I currently have an ongoing sourcing project for a US apparel company. I have found several good candidates for my client. All of these companies have submitted samples based on my customers specs and we are feeling pretty confident that at least one vendor is going to work out. Over the last year we have probably approached about twenty vendors and have had about ten of those vendors submit counter-samples. And now three vendors have passed muster as far as pricing and being able to produce a top quality sample. I always say the goal is to have a primary vendor and a couple of back ups. And that is what we have now.
Still the other day I received an unsolicited email from an apparel vendor in China who I think may be able to do this product as well. My gut feeling is that even though we already have enough vendors lined up I might as well go ahead and send them a sample to see if they can do something. It certainly cannot hurt ( I mean it costs just $ 5.00 to send a sample to China) and will be a good way to establish a connection with them. And this got me to thinking that although you may have reached your goal goal of having a primary vendor and a couple of back up vendors in place, this does not mean you stop looking for more vendors. It just means that you don’t look as actively.
So if you feel that you are all set as far as your China vendors go and you get an unsolicited email from a new vendor telling you they can do your product, don’t just ignore it or delete it. Send them a sample and get a quote. Because in China sourcing you just never know when you are going to need a new vendor.
I am helping a small company in California now find suppliers in China and Bangladesh. Their current supplier in China doubled their prices after just one order and that is when this company came to me. I explained to them that it is SOP in China for vendors to drastically raise prices after one order and that they should not be surprised by this. In the west when a new supplier raises prices after a first order it is deemed not a good business practice. China vendors understand this but sometimes their only hope to get an order is to offer low prices, sometimes so low that all they can do is break even on a first order. Their hope is to do the order to the satisfaction of the customer so that the customer will tolerate a price increase on a second order. China vendors really have nothing to lose by doing this. If they only do one order they may make a slight profit. If the customer leaves after one order because of the price increase, the Chinese company can tell itself it would not have been able to do business with them anyway.
The company in California sells primarily online. Some Big Box retailers have expressed interest in this company’s products but the price points have to be much lower than they are currently. This is another reason they have come to me. Unfortunately with their QTYs there are not going to be a lot of China vendors that are interested in this order. Still a handful of vendors have told me they will do the order. I really don’t know much about some of these companies, save for a couple whom I have met and dealt with before. I did mention to the California company that at some point they need to get on a plane and go to China to vet their suppliers. Their reply was that this kind of trip was not in their budget. To that I said fine, no problem. I explained to them that there is a huge difference in sourcing a supplier for a major order for a big box retailer and sourcing a supplier for an online store. If you sell online and a China order goes bad then you will lose a few customers and probably some loyal ones. This is certainly not desirable but your business can recover from this. If, on the other hand, you are selling to a Big Box and a China order goes bad you will lose one customer, but that one customer may be ordering 20,000 pcs of your product. In other words, that is not a customer you can afford to lose. So for right now, budget constraints in all, sourcing online and doing one time only orders with a succession of vendors, though not desirable, is OK. But if this California company does get that big order they are going to have to make an equally big investment which includes going to meet and audit the people who they are asking to help put their business on the map.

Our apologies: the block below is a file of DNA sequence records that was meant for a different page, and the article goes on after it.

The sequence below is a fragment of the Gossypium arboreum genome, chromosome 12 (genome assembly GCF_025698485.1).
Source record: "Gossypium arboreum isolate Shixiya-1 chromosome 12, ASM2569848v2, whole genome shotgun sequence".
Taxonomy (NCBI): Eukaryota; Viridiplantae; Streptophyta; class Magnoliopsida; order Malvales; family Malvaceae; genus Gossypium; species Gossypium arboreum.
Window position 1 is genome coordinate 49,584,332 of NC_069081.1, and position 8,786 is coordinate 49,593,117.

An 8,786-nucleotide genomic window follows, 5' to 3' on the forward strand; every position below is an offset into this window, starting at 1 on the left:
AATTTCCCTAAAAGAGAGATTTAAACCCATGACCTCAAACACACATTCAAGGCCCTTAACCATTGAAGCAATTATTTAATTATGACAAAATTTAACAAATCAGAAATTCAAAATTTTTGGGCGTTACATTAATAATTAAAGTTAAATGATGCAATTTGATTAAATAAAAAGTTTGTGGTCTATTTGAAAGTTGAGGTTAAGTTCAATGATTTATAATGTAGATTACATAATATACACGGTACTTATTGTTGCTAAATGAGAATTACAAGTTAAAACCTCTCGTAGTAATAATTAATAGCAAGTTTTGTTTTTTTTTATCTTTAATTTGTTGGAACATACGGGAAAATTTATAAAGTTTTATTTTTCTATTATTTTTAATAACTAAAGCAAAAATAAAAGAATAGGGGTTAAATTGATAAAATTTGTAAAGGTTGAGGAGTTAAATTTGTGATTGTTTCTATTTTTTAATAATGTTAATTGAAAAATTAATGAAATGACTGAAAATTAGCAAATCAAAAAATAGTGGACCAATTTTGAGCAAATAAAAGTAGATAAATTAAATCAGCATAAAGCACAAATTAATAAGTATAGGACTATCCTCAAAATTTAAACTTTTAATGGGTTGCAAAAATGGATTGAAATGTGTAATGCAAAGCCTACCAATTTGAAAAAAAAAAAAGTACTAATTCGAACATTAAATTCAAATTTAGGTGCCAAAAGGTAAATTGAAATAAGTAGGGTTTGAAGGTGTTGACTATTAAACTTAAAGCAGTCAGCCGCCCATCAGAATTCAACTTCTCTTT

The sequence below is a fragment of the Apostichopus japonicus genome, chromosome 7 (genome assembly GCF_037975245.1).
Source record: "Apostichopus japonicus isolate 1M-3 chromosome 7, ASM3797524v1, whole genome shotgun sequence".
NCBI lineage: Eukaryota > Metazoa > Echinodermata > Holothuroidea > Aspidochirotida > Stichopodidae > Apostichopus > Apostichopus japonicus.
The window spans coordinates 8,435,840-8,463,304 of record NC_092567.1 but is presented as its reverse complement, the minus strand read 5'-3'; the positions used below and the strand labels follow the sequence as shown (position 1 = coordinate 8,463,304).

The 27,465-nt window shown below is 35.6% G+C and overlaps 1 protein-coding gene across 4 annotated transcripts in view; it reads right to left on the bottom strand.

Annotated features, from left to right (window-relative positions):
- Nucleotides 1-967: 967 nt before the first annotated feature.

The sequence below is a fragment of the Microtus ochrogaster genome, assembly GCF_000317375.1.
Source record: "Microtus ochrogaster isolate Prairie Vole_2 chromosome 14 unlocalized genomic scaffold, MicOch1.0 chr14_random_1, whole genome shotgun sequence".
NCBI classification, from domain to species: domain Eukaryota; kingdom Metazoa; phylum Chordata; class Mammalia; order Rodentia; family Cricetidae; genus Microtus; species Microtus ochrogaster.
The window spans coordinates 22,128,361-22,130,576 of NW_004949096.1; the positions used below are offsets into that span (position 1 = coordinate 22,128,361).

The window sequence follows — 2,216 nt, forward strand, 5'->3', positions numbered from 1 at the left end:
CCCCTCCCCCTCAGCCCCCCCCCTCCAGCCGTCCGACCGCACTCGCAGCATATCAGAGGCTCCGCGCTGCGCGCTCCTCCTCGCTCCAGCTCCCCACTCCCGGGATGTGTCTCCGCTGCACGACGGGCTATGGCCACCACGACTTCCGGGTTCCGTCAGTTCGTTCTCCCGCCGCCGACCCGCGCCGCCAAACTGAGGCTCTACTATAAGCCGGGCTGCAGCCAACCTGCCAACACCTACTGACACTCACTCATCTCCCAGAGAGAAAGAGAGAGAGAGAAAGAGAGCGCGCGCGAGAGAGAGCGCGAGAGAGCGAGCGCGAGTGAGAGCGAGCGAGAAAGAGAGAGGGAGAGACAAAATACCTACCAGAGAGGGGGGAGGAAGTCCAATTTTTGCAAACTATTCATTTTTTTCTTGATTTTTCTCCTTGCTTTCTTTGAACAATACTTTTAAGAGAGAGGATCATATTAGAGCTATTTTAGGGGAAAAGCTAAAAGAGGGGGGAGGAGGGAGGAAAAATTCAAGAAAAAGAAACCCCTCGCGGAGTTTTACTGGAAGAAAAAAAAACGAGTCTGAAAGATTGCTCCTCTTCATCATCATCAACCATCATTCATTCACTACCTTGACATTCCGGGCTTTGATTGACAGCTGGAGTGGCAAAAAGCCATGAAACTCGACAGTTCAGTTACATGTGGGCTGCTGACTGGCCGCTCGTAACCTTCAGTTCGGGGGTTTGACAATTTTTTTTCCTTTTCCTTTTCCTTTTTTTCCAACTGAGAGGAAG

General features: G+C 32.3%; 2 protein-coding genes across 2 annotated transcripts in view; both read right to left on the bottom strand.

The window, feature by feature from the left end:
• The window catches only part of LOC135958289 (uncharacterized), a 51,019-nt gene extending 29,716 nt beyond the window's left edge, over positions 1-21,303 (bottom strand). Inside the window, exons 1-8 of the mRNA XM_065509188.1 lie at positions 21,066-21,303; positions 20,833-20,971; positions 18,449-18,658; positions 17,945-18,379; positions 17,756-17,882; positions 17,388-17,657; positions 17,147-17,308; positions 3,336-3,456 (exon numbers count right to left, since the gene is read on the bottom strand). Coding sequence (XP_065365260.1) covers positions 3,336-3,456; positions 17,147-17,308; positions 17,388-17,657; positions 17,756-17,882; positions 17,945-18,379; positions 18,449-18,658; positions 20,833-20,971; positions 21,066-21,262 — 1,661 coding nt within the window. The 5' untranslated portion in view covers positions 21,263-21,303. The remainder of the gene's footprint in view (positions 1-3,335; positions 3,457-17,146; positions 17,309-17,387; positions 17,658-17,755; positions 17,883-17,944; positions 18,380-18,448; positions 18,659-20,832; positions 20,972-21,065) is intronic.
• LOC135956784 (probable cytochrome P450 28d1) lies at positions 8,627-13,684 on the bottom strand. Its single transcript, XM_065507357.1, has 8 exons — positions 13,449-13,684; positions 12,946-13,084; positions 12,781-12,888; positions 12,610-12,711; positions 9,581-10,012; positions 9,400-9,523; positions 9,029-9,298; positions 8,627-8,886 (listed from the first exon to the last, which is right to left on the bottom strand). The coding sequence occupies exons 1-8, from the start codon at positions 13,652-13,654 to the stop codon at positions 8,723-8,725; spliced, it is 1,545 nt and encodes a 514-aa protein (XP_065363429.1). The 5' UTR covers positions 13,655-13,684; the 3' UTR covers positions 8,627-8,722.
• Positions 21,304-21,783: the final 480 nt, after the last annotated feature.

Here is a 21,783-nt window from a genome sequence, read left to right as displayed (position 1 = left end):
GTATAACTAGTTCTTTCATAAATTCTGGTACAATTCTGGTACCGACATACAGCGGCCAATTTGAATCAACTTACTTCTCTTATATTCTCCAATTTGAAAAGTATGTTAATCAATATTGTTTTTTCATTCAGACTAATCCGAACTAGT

The other day I got on the subject of providing vendors with a target cost when reaching out for a quote on a product. Someone had emailed me about a prospective project and had told me it was their understanding that one should not provide vendors with target costs with requesting quotes. I told this person that when I was in the wholesale industry I always worked for companies who gave vendors target costs and that I have adopted this practice in my own business. And I have come to see it as a great SOP that can save companies a lot of time and money. In fact, I have never understood whey some people do not want to provide target costs but I think it is in the hope that they will be able to get a product for much cheaper than if they were to suggest a target cost to the vendor. I this thinking is a gamble and I never advise it. I described why in another blog post last year. Target Costs